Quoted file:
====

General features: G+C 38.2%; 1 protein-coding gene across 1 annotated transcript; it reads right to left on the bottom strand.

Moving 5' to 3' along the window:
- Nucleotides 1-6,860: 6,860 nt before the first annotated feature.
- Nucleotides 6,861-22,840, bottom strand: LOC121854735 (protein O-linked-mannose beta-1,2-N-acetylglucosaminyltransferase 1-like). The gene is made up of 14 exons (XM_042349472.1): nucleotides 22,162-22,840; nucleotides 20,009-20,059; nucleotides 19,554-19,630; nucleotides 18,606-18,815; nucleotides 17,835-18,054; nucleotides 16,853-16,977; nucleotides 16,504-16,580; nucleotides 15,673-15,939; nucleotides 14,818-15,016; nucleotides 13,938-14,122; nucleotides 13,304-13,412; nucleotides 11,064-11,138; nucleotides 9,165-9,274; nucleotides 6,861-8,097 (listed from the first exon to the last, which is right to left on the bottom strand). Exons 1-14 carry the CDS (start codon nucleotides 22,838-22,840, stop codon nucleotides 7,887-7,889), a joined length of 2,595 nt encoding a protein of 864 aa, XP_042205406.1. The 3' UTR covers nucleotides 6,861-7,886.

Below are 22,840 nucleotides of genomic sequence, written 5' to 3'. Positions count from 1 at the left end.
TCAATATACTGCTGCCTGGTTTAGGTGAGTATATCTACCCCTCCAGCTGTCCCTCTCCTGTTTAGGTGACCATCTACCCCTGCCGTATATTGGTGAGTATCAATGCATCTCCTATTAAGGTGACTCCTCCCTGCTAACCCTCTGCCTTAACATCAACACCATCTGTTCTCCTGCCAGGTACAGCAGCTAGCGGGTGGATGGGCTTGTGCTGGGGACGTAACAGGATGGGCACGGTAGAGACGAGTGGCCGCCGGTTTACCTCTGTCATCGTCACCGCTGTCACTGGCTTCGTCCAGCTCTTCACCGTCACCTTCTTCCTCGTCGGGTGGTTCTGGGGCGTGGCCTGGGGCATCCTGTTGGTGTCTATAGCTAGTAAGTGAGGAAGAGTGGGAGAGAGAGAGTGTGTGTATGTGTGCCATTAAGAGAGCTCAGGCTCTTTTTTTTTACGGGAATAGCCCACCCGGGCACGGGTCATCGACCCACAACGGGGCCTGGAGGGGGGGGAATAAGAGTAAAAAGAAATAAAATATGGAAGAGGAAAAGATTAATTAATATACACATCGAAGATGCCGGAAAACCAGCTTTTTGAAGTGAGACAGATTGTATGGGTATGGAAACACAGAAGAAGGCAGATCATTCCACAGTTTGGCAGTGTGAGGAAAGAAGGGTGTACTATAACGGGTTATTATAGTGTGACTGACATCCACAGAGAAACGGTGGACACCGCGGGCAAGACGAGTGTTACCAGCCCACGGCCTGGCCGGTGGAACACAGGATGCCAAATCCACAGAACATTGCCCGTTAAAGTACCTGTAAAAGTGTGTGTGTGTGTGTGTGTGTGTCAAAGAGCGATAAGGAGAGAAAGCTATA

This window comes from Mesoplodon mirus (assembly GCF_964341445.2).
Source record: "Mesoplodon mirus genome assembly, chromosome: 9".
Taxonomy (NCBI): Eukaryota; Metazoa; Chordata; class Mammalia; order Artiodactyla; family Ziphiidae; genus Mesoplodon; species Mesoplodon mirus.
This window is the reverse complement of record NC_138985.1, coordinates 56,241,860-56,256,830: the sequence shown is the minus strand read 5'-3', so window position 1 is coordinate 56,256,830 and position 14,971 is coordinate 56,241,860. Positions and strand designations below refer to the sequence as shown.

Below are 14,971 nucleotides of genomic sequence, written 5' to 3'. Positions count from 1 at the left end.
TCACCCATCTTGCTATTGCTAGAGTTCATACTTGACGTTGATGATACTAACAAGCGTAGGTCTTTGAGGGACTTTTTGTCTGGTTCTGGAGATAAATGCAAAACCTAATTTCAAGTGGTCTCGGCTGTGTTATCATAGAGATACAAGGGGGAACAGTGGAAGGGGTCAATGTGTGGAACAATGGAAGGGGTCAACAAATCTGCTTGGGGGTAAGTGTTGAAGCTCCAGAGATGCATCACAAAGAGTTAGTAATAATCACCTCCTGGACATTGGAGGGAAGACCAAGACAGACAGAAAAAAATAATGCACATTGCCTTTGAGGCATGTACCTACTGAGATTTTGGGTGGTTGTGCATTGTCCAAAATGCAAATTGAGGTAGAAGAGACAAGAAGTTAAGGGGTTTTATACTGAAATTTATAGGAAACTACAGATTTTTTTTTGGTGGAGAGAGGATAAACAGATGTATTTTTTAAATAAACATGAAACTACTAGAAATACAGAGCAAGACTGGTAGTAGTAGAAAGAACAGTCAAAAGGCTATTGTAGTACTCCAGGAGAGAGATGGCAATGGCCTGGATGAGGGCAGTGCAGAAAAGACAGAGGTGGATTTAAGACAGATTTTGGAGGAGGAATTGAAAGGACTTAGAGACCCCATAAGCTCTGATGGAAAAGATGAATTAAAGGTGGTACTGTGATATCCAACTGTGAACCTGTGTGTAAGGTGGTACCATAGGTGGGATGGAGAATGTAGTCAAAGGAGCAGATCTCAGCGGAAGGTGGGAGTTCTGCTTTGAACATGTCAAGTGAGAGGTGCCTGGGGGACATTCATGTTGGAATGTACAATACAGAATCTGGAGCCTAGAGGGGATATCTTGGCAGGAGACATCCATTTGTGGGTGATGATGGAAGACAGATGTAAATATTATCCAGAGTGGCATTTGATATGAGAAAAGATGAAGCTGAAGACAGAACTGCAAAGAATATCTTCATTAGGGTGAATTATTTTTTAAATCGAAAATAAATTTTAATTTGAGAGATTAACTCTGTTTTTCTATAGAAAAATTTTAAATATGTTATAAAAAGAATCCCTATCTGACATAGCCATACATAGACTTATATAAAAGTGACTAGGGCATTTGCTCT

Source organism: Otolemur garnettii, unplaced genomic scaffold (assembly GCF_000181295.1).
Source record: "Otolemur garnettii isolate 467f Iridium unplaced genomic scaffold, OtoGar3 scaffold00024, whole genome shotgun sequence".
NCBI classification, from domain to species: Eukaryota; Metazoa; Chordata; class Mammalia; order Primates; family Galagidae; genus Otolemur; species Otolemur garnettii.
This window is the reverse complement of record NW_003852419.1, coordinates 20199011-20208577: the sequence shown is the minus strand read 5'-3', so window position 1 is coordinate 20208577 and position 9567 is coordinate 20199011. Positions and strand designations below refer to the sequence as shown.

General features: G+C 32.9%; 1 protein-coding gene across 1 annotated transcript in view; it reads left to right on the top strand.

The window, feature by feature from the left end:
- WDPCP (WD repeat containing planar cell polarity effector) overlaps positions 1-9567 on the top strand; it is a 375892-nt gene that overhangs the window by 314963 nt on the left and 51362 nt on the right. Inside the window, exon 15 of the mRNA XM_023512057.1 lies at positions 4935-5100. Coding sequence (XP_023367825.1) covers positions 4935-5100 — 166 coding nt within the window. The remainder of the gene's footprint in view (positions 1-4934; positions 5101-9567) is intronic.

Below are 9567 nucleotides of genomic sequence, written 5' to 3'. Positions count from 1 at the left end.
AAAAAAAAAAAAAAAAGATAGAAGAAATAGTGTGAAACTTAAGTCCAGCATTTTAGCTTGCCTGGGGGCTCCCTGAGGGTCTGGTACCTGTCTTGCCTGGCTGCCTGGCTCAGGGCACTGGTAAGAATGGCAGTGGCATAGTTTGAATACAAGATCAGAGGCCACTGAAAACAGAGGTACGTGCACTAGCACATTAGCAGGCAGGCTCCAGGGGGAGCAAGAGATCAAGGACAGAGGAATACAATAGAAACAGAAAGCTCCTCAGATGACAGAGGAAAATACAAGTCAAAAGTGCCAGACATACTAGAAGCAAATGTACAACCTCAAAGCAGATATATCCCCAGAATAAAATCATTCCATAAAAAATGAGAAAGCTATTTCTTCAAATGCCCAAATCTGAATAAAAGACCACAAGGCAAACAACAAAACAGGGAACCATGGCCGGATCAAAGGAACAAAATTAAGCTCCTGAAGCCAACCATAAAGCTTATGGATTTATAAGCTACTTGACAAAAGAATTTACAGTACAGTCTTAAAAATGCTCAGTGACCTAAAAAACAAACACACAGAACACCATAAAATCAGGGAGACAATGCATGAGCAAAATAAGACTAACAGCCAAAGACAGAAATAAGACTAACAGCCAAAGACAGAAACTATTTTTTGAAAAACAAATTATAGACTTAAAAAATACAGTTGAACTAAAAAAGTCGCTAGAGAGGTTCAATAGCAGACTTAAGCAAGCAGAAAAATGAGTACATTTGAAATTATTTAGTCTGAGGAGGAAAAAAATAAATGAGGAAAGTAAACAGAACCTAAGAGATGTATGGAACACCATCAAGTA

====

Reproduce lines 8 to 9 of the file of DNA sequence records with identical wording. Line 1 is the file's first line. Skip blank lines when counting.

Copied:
Source record: "Mesoplodon mirus genome assembly, chromosome: 9".
Taxonomy (NCBI): Eukaryota; Metazoa; Chordata; class Mammalia; order Artiodactyla; family Ziphiidae; genus Mesoplodon; species Mesoplodon mirus.